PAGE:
SRT® Shoutback: Changing lanes at 150 miles per hour.

If you’re going 150 miles per hour on a racetrack, and you have to swerve to avoid something, you want to make sure the car has stability to handle the situation.
Posted on Dec 07, 2012

If you’re going 150 miles per hour on a racetrack, and you have to swerve to avoid something, you want to make sure the car has stability to handle the situation. A car’s aerodynamic balance is extremely important.

SRT® does a lot of testing to ensure that lift and downforce are correctly balanced from front to back. Stability comes from the rear tires. If you have lift back there, when you do a high-speed lane change the back end will try to pass up the front end of the car. Wind tunnels are a great starting point, but before a car earns the SRT badge, it must execute a 150 mile per hour lane change in the real world.

SRT engineers Erich Heuschele and Chris Winkler are both racecar drivers. That’s why we put them in the seat for our highest velocity test. They have the instincts and the capability to handle the car if something goes wrong.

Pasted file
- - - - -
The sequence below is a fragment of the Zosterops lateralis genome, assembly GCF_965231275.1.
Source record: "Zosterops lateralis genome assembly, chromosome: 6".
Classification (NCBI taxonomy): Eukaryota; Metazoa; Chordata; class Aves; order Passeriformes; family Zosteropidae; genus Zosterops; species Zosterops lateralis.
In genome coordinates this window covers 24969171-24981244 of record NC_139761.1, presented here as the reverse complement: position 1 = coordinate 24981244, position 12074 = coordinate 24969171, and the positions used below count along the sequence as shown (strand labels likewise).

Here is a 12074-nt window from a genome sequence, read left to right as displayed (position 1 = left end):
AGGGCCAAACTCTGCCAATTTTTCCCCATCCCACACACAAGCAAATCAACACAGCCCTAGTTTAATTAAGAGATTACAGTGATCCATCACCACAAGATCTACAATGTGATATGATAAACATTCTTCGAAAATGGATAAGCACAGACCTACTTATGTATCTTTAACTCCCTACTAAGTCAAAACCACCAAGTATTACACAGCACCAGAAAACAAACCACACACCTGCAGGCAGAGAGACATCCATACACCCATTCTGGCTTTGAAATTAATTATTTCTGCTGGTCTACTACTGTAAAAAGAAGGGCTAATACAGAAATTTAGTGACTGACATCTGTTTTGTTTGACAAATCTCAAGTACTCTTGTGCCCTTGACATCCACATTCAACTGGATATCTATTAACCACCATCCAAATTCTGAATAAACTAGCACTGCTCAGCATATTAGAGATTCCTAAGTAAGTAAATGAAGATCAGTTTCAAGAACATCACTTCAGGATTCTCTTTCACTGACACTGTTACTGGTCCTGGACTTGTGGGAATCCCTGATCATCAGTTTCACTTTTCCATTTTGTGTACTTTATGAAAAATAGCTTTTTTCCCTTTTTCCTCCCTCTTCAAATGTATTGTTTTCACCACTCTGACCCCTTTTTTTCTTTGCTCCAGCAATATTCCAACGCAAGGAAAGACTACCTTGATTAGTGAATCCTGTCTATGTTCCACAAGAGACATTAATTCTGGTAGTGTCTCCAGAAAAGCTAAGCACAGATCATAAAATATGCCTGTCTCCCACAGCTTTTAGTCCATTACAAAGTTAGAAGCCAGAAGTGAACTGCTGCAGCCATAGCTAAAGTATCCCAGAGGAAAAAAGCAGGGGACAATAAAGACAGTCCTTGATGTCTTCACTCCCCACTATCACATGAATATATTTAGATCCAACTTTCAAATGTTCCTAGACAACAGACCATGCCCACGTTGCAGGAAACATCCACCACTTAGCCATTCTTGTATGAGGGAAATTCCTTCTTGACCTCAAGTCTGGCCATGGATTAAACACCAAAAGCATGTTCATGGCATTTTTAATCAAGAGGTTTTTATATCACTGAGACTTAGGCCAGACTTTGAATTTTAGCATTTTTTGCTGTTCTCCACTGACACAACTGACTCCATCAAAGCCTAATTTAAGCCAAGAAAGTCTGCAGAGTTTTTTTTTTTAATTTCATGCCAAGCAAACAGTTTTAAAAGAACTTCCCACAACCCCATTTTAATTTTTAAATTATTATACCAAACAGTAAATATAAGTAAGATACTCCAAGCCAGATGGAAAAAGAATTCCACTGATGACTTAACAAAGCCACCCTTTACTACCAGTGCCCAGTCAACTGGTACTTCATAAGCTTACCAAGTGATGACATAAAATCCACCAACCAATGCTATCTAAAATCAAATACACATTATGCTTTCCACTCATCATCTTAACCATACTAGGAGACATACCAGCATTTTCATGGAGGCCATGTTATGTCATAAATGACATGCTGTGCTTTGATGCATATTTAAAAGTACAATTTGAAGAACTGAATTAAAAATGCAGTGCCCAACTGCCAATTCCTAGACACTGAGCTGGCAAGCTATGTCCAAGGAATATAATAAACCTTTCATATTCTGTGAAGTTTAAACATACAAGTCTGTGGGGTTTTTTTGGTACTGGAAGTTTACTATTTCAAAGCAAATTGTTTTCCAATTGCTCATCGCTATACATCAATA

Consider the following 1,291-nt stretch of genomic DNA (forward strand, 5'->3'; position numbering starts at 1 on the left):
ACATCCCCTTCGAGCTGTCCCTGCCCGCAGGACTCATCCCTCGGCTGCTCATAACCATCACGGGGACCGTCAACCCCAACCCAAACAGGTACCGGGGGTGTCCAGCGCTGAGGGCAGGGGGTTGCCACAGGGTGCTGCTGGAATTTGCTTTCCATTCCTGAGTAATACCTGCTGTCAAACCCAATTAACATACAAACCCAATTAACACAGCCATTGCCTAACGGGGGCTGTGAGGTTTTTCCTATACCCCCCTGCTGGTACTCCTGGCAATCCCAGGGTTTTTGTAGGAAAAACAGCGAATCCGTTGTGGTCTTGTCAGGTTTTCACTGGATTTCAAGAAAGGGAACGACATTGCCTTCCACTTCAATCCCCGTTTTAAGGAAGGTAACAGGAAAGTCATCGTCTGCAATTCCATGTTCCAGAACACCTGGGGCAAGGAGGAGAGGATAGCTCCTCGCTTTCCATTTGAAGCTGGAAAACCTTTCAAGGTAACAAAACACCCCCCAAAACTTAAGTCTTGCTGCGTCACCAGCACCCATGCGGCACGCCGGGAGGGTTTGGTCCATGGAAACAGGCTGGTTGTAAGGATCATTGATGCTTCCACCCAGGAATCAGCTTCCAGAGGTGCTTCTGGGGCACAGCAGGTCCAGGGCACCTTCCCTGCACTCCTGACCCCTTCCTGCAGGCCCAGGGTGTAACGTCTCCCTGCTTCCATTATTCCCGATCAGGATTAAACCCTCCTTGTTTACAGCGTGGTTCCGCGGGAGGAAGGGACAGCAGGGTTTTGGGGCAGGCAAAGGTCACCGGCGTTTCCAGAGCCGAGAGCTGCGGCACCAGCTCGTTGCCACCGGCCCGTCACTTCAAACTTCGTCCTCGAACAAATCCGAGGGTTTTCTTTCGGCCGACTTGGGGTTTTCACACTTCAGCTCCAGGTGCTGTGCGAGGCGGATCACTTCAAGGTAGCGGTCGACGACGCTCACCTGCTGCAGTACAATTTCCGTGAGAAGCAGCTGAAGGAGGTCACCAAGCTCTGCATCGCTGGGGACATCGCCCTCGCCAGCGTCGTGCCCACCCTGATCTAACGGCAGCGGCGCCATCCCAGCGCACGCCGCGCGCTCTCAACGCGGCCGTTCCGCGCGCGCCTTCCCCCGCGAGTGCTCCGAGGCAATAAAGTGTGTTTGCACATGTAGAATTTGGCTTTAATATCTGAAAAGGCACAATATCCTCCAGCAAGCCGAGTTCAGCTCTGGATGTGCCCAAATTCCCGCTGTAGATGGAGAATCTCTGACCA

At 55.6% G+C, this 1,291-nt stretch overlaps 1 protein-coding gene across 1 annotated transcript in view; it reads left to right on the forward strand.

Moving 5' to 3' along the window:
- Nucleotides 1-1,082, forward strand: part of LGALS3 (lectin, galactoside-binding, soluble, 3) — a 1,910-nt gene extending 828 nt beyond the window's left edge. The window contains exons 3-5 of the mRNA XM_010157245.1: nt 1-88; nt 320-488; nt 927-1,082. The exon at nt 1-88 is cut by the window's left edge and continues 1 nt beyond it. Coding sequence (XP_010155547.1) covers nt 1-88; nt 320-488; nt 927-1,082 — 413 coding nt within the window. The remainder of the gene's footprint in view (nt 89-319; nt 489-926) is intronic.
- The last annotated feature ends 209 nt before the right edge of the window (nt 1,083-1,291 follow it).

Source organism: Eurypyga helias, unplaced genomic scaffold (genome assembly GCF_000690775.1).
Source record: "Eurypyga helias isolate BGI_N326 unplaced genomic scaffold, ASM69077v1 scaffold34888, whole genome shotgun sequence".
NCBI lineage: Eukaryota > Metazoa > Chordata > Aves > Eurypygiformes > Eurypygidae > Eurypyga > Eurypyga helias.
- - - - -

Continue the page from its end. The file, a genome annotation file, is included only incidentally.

"The amount of real estate you cover at 150 miles per hour is massive, so we take the car onto a massive oval," Heuschele said. "We start at 80 miles per hour on the straightaway. The driver performs an aggressive double lane change to test the car’s aero balance. Then, we repeat the test at 100, 120 and build up to 150."

"Not all of our competitors pass the test, even at 120," Winkler said. "If they don’t pass at 120, there’s no point in taking them to 150."

Our vehicles only pass this test if our engineers feel they’re stable. These vehicles earn the SRT badge once they’ve passed.

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